• neutrophil biology

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Community-acquired pneumonia (CAP) is the leading cause of infectious death globally1 2 and disproportionately affects those at the extremes of age. CAP is one of the leading causes of sepsis in children (we have defined preterm infants as infants born before 38 weeks’ gestation; infants as term to 1 year of age; children as 1–12 years of age; and young adults as 12–18 years of age), and pneumonia has some of the poorest outcomes in childhood sepsis.3 Peak incidence of CAP in children occurs at 2 years of age.2 At the other end of the spectrum, more than 80% of all episodes of CAP occur after 60 years of age, where CAP-related mortality is highest.4 Older adults with CAP are more likely to develop serious complications such as acute respiratory distress syndrome (ARDS) and sepsis.5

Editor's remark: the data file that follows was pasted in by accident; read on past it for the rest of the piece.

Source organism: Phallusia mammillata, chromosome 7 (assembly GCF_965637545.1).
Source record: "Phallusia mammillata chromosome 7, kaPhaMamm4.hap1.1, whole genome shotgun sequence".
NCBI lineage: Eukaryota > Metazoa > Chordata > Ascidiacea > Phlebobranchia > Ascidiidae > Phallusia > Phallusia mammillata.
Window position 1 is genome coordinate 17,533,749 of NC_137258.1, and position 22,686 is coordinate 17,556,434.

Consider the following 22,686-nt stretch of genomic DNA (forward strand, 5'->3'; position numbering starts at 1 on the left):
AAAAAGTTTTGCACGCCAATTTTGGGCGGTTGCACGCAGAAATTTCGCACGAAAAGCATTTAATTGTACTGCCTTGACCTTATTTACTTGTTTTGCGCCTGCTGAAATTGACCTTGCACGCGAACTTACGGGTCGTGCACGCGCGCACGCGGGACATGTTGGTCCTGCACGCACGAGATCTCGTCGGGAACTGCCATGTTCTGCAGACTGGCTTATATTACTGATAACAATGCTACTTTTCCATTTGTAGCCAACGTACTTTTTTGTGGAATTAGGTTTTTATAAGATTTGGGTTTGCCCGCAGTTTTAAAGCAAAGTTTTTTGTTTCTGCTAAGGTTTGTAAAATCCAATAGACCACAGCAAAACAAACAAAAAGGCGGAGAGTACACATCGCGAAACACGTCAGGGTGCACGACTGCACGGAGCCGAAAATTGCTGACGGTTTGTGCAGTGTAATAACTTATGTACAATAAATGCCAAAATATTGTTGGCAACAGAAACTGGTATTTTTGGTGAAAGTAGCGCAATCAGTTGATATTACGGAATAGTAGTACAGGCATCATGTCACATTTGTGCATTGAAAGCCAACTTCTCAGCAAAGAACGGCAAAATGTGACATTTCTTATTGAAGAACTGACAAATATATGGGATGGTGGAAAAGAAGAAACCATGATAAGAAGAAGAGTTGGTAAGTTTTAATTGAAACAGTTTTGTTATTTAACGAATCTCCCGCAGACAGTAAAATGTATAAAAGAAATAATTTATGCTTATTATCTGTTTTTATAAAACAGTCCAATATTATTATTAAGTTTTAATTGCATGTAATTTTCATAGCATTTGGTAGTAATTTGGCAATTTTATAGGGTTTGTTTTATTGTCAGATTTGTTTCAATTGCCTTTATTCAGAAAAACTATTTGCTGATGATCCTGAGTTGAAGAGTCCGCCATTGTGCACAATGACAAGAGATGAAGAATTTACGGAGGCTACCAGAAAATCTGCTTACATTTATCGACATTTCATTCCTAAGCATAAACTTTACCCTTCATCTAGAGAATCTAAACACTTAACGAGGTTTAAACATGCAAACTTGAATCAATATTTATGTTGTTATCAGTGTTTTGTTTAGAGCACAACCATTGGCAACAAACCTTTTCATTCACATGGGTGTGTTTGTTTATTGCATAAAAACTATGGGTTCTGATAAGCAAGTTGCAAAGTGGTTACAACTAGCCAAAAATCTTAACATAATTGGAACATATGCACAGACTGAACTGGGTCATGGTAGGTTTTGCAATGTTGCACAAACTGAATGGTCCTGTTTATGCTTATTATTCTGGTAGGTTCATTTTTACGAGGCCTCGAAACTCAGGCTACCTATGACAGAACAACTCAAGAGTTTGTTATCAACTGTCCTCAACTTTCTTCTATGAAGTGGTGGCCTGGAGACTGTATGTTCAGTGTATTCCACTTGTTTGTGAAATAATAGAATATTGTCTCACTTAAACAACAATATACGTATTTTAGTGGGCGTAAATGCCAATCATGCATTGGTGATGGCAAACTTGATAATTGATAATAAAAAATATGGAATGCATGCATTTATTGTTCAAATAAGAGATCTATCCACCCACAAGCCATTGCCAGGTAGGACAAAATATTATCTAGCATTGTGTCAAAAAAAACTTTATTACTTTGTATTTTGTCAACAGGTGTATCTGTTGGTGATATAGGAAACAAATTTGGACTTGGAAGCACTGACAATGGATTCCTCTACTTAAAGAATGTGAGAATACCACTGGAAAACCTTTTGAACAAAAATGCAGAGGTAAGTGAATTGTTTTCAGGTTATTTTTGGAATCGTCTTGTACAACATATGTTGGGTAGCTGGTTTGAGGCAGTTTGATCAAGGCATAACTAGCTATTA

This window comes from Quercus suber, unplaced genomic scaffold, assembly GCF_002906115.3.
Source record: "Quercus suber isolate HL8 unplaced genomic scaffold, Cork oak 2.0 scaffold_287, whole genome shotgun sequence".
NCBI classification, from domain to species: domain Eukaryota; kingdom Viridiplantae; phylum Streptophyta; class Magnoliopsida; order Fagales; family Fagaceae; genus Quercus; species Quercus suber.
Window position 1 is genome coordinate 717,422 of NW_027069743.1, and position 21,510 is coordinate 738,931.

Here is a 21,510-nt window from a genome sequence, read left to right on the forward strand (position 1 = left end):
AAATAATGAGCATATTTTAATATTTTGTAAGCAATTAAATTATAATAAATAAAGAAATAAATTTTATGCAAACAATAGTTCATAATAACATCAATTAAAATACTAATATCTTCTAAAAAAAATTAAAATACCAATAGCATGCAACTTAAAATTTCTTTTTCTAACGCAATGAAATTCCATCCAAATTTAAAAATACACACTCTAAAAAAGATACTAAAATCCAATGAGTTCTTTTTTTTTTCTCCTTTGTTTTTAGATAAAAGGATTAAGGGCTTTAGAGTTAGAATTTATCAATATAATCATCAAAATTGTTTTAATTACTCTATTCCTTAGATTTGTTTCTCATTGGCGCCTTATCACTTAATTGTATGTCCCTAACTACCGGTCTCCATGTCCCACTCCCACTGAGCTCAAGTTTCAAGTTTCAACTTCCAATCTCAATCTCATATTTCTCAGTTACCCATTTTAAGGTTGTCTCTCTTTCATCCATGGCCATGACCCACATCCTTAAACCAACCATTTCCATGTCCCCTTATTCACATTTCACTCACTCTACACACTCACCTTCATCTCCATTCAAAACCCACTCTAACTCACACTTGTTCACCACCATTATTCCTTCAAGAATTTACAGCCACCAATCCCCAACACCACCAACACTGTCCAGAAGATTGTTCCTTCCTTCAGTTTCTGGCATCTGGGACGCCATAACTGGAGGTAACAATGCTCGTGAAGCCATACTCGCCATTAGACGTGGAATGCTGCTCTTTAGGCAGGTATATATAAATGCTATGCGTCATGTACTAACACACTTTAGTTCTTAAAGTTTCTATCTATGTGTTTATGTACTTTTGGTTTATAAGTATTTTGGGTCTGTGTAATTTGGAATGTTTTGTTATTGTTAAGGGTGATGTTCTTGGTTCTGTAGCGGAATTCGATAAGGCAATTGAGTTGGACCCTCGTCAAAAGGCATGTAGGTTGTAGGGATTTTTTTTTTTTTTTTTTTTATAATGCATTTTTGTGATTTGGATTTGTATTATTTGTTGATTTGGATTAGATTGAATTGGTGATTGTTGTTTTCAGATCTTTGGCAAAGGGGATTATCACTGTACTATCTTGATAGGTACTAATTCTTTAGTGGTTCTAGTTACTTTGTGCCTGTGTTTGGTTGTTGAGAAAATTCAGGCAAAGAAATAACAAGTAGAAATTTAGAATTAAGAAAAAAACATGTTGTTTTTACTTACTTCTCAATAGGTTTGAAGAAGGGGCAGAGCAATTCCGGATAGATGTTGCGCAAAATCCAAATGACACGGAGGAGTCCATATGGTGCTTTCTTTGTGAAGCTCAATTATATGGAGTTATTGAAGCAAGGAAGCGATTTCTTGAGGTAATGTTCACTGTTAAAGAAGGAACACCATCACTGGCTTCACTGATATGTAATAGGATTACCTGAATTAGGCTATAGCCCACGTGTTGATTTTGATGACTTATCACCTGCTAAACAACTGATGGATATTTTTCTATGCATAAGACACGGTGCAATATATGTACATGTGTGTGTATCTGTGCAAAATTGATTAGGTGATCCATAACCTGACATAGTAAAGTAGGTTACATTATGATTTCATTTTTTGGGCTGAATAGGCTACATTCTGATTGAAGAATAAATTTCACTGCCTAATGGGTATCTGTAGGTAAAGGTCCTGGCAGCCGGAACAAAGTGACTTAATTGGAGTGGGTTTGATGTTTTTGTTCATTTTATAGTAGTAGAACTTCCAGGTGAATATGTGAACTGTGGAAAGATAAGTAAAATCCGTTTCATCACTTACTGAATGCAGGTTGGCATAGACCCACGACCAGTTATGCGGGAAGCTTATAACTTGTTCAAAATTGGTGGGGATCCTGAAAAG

In child survivors of sepsis, a quarter of children are discharged with some form of disability, and 1 in 10 ha severe disability at discharge.3 Recurrent pneumonia occurs in up to 10% of CAP cases in children. Adult survivors of CAP are at increased risk of death for up to 10 years following recovery, and CAP survivorship is associated with poorer life satisfaction, increased healthcare expenditure, need for domiciliary care, frailty5 and high readmission rates.6 Eleven per cent of older adults are readmitted within 30 days, often for a secondary infection.6 These secondary infections are associated with increased length of stay, mortality and further readmissions.6